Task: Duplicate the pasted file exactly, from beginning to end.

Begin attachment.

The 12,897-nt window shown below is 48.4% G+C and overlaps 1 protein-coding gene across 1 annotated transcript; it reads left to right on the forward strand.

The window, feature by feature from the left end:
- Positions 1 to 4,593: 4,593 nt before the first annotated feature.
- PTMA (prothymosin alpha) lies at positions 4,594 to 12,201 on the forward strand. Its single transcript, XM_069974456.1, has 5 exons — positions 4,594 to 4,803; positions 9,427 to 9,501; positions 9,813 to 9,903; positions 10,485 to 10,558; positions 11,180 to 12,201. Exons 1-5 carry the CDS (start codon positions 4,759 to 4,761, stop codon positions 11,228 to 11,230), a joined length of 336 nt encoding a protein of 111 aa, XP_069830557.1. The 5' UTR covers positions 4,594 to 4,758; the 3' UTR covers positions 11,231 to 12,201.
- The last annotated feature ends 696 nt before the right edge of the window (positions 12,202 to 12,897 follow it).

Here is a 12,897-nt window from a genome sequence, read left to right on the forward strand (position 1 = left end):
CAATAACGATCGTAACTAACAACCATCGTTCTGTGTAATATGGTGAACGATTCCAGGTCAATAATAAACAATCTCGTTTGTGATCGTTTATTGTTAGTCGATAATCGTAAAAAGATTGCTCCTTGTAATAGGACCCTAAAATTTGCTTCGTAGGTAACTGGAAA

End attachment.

The 12,897-nt window shown below is 48.4% G+C and overlaps 1 protein-coding gene across 1 annotated transcript; it reads left to right on the forward strand.

The window, feature by feature from the left end:
- Positions 1 to 4,593: 4,593 nt before the first annotated feature.
- PTMA (prothymosin alpha) lies at positions 4,594 to 12,201 on the forward strand. Its single transcript, XM_069974456.1, has 5 exons — positions 4,594 to 4,803; positions 9,427 to 9,501; positions 9,813 to 9,903; positions 10,485 to 10,558; positions 11,180 to 12,201. Exons 1-5 carry the CDS (start codon positions 4,759 to 4,761, stop codon positions 11,228 to 11,230), a joined length of 336 nt encoding a protein of 111 aa, XP_069830557.1. The 5' UTR covers positions 4,594 to 4,758; the 3' UTR covers positions 11,231 to 12,201.
- The last annotated feature ends 696 nt before the right edge of the window (positions 12,202 to 12,897 follow it).

Here is a 12,897-nt window from a genome sequence, read left to right on the forward strand (position 1 = left end):
CAATAACGATCGTAACTAACAACCATCGTTCTGTGTAATATGGTGAACGATTCCAGGTCAATAATAAACAATCTCGTTTGTGATCGTTTATTGTTAGTCGATAATCGTAAAAAGATTGCTCCTTGTAATAGGACCCTAAAATTTGCTTCGTAGGTAACTGGAAA